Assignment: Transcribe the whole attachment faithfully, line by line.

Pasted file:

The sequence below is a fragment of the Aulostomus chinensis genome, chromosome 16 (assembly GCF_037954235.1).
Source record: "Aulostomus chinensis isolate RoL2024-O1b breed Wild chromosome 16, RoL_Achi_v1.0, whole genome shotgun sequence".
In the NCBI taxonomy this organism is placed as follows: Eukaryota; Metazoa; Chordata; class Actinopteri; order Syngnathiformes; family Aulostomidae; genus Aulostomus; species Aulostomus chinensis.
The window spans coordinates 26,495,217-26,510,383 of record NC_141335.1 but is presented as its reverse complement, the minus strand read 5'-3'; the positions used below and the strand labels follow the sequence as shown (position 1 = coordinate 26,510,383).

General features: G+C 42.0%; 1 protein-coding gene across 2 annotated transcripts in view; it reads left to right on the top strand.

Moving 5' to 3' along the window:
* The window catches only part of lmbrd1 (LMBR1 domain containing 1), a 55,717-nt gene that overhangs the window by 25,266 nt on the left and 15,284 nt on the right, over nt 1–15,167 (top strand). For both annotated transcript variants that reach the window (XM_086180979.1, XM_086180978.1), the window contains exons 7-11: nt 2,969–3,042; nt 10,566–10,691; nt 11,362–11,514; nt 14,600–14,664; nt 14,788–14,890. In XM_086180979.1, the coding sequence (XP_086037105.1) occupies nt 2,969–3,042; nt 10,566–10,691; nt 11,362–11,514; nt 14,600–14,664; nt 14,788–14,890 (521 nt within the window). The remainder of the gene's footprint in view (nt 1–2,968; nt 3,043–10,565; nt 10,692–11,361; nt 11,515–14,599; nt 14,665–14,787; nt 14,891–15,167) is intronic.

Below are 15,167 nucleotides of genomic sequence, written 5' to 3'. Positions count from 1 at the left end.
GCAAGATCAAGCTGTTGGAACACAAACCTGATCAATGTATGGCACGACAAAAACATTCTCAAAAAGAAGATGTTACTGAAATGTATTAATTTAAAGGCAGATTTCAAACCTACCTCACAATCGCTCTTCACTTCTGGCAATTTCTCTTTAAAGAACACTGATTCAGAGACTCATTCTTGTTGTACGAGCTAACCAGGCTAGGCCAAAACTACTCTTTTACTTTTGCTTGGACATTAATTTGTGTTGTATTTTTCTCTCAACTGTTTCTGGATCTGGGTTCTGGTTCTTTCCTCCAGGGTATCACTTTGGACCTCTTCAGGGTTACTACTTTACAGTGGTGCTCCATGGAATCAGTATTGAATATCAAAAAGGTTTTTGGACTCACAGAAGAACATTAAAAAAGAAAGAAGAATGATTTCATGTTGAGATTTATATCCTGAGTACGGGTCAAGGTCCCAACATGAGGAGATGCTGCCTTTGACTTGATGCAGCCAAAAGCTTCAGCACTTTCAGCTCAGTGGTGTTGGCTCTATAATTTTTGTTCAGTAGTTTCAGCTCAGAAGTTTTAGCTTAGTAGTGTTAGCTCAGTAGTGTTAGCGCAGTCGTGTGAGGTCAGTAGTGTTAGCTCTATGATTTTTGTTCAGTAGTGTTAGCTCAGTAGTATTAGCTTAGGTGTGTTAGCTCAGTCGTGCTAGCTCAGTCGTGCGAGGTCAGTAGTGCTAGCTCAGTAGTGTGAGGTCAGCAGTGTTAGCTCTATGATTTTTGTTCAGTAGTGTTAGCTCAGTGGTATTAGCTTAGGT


The sequence below is a fragment of the Aulostomus chinensis genome, chromosome 16 (assembly GCF_037954235.1).
Source record: "Aulostomus chinensis isolate RoL2024-O1b breed Wild chromosome 16, RoL_Achi_v1.0, whole genome shotgun sequence".
In the NCBI taxonomy this organism is placed as follows: Eukaryota; Metazoa; Chordata; class Actinopteri; order Syngnathiformes; family Aulostomidae; genus Aulostomus; species Aulostomus chinensis.
The window spans coordinates 26,495,217-26,510,383 of record NC_141335.1 but is presented as its reverse complement, the minus strand read 5'-3'; the positions used below and the strand labels follow the sequence as shown (position 1 = coordinate 26,510,383).

General features: G+C 42.0%; 1 protein-coding gene across 2 annotated transcripts in view; it reads left to right on the top strand.

Moving 5' to 3' along the window:
* The window catches only part of lmbrd1 (LMBR1 domain containing 1), a 55,717-nt gene that overhangs the window by 25,266 nt on the left and 15,284 nt on the right, over nt 1–15,167 (top strand). For both annotated transcript variants that reach the window (XM_086180979.1, XM_086180978.1), the window contains exons 7-11: nt 2,969–3,042; nt 10,566–10,691; nt 11,362–11,514; nt 14,600–14,664; nt 14,788–14,890. In XM_086180979.1, the coding sequence (XP_086037105.1) occupies nt 2,969–3,042; nt 10,566–10,691; nt 11,362–11,514; nt 14,600–14,664; nt 14,788–14,890 (521 nt within the window). The remainder of the gene's footprint in view (nt 1–2,968; nt 3,043–10,565; nt 10,692–11,361; nt 11,515–14,599; nt 14,665–14,787; nt 14,891–15,167) is intronic.

Below are 15,167 nucleotides of genomic sequence, written 5' to 3'. Positions count from 1 at the left end.
GCAAGATCAAGCTGTTGGAACACAAACCTGATCAATGTATGGCACGACAAAAACATTCTCAAAAAGAAGATGTTACTGAAATGTATTAATTTAAAGGCAGATTTCAAACCTACCTCACAATCGCTCTTCACTTCTGGCAATTTCTCTTTAAAGAACACTGATTCAGAGACTCATTCTTGTTGTACGAGCTAACCAGGCTAGGCCAAAACTACTCTTTTACTTTTGCTTGGACATTAATTTGTGTTGTATTTTTCTCTCAACTGTTTCTGGATCTGGGTTCTGGTTCTTTCCTCCAGGGTATCACTTTGGACCTCTTCAGGGTTACTACTTTACAGTGGTGCTCCATGGAATCAGTATTGAATATCAAAAAGGTTTTTGGACTCACAGAAGAACATTAAAAAAGAAAGAAGAATGATTTCATGTTGAGATTTATATCCTGAGTACGGGTCAAGGTCCCAACATGAGGAGATGCTGCCTTTGACTTGATGCAGCCAAAAGCTTCAGCACTTTCAGCTCAGTGGTGTTGGCTCTATAATTTTTGTTCAGTAGTTTCAGCTCAGAAGTTTTAGCTTAGTAGTGTTAGCTCAGTAGTGTTAGCGCAGTCGTGTGAGGTCAGTAGTGTTAGCTCTATGATTTTTGTTCAGTAGTGTTAGCTCAGTAGTATTAGCTTAGGTGTGTTAGCTCAGTCGTGCTAGCTCAGTCGTGCGAGGTCAGTAGTGCTAGCTCAGTAGTGTGAGGTCAGCAGTGTTAGCTCTATGATTTTTGTTCAGTAGTGTTAGCTCAGTGGTATTAGCTTAGGT